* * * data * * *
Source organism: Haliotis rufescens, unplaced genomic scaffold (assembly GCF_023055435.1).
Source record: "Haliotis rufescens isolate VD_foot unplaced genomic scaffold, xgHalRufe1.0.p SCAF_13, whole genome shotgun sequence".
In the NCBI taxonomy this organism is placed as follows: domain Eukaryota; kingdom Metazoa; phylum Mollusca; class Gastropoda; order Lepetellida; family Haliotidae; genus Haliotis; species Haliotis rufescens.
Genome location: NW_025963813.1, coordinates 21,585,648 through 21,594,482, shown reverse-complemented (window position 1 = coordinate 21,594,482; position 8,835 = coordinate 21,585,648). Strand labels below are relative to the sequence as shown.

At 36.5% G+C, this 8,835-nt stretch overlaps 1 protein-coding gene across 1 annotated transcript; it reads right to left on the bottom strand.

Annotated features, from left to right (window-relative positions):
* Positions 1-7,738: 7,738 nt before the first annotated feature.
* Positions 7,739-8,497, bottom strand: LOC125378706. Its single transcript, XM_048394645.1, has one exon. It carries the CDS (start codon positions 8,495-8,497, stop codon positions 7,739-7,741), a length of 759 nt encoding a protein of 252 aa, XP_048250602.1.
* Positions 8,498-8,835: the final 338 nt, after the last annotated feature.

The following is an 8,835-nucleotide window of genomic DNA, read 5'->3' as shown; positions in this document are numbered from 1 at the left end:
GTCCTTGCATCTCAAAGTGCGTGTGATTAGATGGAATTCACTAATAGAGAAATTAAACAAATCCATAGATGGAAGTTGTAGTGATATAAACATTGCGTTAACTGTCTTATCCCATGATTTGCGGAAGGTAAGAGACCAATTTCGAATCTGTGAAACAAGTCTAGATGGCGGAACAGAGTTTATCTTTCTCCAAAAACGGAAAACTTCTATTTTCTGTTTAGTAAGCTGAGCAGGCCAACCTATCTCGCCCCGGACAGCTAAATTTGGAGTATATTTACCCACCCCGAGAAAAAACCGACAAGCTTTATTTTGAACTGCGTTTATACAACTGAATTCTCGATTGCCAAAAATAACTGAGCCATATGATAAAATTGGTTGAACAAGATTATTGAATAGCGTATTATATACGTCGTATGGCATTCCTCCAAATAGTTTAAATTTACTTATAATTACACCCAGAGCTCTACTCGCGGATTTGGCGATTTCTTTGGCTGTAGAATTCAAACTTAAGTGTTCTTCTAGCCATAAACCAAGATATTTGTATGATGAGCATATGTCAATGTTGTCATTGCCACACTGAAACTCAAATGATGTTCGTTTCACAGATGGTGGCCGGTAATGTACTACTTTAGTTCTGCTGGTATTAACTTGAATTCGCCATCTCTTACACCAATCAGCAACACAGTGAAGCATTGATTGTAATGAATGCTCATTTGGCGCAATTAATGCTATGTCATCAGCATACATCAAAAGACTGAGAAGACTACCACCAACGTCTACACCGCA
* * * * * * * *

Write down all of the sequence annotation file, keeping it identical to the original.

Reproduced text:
Source organism: Haliotis rufescens, unplaced genomic scaffold (assembly GCF_023055435.1).
Source record: "Haliotis rufescens isolate VD_foot unplaced genomic scaffold, xgHalRufe1.0.p SCAF_13, whole genome shotgun sequence".
In the NCBI taxonomy this organism is placed as follows: domain Eukaryota; kingdom Metazoa; phylum Mollusca; class Gastropoda; order Lepetellida; family Haliotidae; genus Haliotis; species Haliotis rufescens.
Genome location: NW_025963813.1, coordinates 21,585,648 through 21,594,482, shown reverse-complemented (window position 1 = coordinate 21,594,482; position 8,835 = coordinate 21,585,648). Strand labels below are relative to the sequence as shown.

At 36.5% G+C, this 8,835-nt stretch overlaps 1 protein-coding gene across 1 annotated transcript; it reads right to left on the bottom strand.

Annotated features, from left to right (window-relative positions):
* Positions 1-7,738: 7,738 nt before the first annotated feature.
* Positions 7,739-8,497, bottom strand: LOC125378706. Its single transcript, XM_048394645.1, has one exon. It carries the CDS (start codon positions 8,495-8,497, stop codon positions 7,739-7,741), a length of 759 nt encoding a protein of 252 aa, XP_048250602.1.
* Positions 8,498-8,835: the final 338 nt, after the last annotated feature.

The following is an 8,835-nucleotide window of genomic DNA, read 5'->3' as shown; positions in this document are numbered from 1 at the left end:
GTCCTTGCATCTCAAAGTGCGTGTGATTAGATGGAATTCACTAATAGAGAAATTAAACAAATCCATAGATGGAAGTTGTAGTGATATAAACATTGCGTTAACTGTCTTATCCCATGATTTGCGGAAGGTAAGAGACCAATTTCGAATCTGTGAAACAAGTCTAGATGGCGGAACAGAGTTTATCTTTCTCCAAAAACGGAAAACTTCTATTTTCTGTTTAGTAAGCTGAGCAGGCCAACCTATCTCGCCCCGGACAGCTAAATTTGGAGTATATTTACCCACCCCGAGAAAAAACCGACAAGCTTTATTTTGAACTGCGTTTATACAACTGAATTCTCGATTGCCAAAAATAACTGAGCCATATGATAAAATTGGTTGAACAAGATTATTGAATAGCGTATTATATACGTCGTATGGCATTCCTCCAAATAGTTTAAATTTACTTATAATTACACCCAGAGCTCTACTCGCGGATTTGGCGATTTCTTTGGCTGTAGAATTCAAACTTAAGTGTTCTTCTAGCCATAAACCAAGATATTTGTATGATGAGCATATGTCAATGTTGTCATTGCCACACTGAAACTCAAATGATGTTCGTTTCACAGATGGTGGCCGGTAATGTACTACTTTAGTTCTGCTGGTATTAACTTGAATTCGCCATCTCTTACACCAATCAGCAACACAGTGAAGCATTGATTGTAATGAATGCTCATTTGGCGCAATTAATGCTATGTCATCAGCATACATCAAAAGACTGAGAAGACTACCACCAACGTCTACACCGCA